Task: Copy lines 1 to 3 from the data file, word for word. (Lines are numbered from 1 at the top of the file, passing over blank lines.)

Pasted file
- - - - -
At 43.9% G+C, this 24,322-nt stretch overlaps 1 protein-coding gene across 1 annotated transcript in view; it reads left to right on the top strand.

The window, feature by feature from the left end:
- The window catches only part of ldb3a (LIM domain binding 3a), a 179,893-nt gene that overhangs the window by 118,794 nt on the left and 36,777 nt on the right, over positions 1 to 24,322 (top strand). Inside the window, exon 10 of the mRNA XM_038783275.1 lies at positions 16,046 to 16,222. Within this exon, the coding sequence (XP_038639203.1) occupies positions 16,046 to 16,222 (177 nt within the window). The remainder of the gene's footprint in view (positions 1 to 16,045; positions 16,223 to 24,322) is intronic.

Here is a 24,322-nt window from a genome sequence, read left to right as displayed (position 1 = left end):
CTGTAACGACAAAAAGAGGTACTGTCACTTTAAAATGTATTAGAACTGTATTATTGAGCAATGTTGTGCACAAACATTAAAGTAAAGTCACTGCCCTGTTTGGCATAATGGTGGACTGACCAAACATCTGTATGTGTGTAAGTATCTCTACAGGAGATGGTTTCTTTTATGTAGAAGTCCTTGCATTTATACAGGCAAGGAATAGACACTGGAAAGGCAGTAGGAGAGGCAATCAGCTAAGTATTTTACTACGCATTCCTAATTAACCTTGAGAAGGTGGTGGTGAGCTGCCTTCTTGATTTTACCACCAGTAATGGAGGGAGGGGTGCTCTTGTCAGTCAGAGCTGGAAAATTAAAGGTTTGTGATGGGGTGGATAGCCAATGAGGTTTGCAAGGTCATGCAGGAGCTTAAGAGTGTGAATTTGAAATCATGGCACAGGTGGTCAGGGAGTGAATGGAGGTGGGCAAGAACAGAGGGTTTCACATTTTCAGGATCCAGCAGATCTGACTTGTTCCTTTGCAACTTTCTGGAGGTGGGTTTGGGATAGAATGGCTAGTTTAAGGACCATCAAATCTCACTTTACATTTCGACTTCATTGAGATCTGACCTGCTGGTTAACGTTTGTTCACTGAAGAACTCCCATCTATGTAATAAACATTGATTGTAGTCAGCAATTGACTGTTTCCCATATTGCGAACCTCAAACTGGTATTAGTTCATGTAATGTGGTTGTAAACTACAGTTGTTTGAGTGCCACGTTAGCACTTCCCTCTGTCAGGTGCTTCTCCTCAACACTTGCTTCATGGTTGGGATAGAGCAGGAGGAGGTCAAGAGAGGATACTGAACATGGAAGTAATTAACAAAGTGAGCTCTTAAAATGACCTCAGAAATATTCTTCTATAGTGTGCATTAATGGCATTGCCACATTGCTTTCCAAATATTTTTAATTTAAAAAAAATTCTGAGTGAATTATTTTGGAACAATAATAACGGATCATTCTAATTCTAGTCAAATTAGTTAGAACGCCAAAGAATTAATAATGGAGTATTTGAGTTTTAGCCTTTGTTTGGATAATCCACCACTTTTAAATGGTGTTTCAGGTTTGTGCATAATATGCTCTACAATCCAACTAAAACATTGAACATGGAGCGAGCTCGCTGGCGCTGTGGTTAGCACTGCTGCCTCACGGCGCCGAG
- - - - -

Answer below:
At 43.9% G+C, this 24,322-nt stretch overlaps 1 protein-coding gene across 1 annotated transcript in view; it reads left to right on the top strand.

The window, feature by feature from the left end:
- The window catches only part of ldb3a (LIM domain binding 3a), a 179,893-nt gene that overhangs the window by 118,794 nt on the left and 36,777 nt on the right, over positions 1 to 24,322 (top strand). Inside the window, exon 10 of the mRNA XM_038783275.1 lies at positions 16,046 to 16,222. Within this exon, the coding sequence (XP_038639203.1) occupies positions 16,046 to 16,222 (177 nt within the window). The remainder of the gene's footprint in view (positions 1 to 16,045; positions 16,223 to 24,322) is intronic.